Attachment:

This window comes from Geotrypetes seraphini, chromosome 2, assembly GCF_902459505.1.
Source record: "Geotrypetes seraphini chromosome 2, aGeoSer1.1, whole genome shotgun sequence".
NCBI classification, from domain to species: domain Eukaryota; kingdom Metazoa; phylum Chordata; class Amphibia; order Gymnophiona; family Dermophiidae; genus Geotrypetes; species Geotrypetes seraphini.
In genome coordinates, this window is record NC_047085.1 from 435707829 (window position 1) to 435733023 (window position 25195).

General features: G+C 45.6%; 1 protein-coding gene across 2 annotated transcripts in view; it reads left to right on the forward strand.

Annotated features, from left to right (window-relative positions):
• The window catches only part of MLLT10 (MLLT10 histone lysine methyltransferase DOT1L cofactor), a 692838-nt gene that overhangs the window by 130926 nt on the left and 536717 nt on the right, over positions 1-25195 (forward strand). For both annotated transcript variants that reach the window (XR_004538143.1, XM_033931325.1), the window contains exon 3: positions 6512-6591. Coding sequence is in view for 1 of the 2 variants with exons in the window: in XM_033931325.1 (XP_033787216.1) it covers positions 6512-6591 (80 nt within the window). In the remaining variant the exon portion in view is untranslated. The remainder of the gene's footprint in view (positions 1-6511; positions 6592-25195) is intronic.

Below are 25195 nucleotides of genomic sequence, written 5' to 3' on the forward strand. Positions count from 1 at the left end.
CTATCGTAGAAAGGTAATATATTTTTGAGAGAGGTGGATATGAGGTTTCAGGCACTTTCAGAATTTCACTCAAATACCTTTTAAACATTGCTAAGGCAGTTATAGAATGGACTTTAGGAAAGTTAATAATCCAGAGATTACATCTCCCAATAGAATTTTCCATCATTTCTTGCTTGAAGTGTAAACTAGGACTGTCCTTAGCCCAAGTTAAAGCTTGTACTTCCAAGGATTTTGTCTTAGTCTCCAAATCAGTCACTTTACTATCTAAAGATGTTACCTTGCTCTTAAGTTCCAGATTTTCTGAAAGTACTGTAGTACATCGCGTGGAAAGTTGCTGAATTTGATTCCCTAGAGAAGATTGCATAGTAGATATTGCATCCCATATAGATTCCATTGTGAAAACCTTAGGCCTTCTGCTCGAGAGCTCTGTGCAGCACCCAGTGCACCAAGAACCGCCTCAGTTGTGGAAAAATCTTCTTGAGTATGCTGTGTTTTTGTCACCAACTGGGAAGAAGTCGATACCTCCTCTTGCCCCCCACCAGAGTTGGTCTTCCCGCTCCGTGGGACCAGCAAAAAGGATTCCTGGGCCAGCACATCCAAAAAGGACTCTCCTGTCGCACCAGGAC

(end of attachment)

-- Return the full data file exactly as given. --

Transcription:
This window comes from Geotrypetes seraphini, chromosome 2, assembly GCF_902459505.1.
Source record: "Geotrypetes seraphini chromosome 2, aGeoSer1.1, whole genome shotgun sequence".
NCBI classification, from domain to species: domain Eukaryota; kingdom Metazoa; phylum Chordata; class Amphibia; order Gymnophiona; family Dermophiidae; genus Geotrypetes; species Geotrypetes seraphini.
In genome coordinates, this window is record NC_047085.1 from 435707829 (window position 1) to 435733023 (window position 25195).

General features: G+C 45.6%; 1 protein-coding gene across 2 annotated transcripts in view; it reads left to right on the forward strand.

Annotated features, from left to right (window-relative positions):
• The window catches only part of MLLT10 (MLLT10 histone lysine methyltransferase DOT1L cofactor), a 692838-nt gene that overhangs the window by 130926 nt on the left and 536717 nt on the right, over positions 1-25195 (forward strand). For both annotated transcript variants that reach the window (XR_004538143.1, XM_033931325.1), the window contains exon 3: positions 6512-6591. Coding sequence is in view for 1 of the 2 variants with exons in the window: in XM_033931325.1 (XP_033787216.1) it covers positions 6512-6591 (80 nt within the window). In the remaining variant the exon portion in view is untranslated. The remainder of the gene's footprint in view (positions 1-6511; positions 6592-25195) is intronic.

Below are 25195 nucleotides of genomic sequence, written 5' to 3' on the forward strand. Positions count from 1 at the left end.
CTATCGTAGAAAGGTAATATATTTTTGAGAGAGGTGGATATGAGGTTTCAGGCACTTTCAGAATTTCACTCAAATACCTTTTAAACATTGCTAAGGCAGTTATAGAATGGACTTTAGGAAAGTTAATAATCCAGAGATTACATCTCCCAATAGAATTTTCCATCATTTCTTGCTTGAAGTGTAAACTAGGACTGTCCTTAGCCCAAGTTAAAGCTTGTACTTCCAAGGATTTTGTCTTAGTCTCCAAATCAGTCACTTTACTATCTAAAGATGTTACCTTGCTCTTAAGTTCCAGATTTTCTGAAAGTACTGTAGTACATCGCGTGGAAAGTTGCTGAATTTGATTCCCTAGAGAAGATTGCATAGTAGATATTGCATCCCATATAGATTCCATTGTGAAAACCTTAGGCCTTCTGCTCGAGAGCTCTGTGCAGCACCCAGTGCACCAAGAACCGCCTCAGTTGTGGAAAAATCTTCTTGAGTATGCTGTGTTTTTGTCACCAACTGGGAAGAAGTCGATACCTCCTCTTGCCCCCCACCAGAGTTGGTCTTCCCGCTCCGTGGGACCAGCAAAAAGGATTCCTGGGCCAGCACATCCAAAAAGGACTCTCCTGTCGCACCAGGAC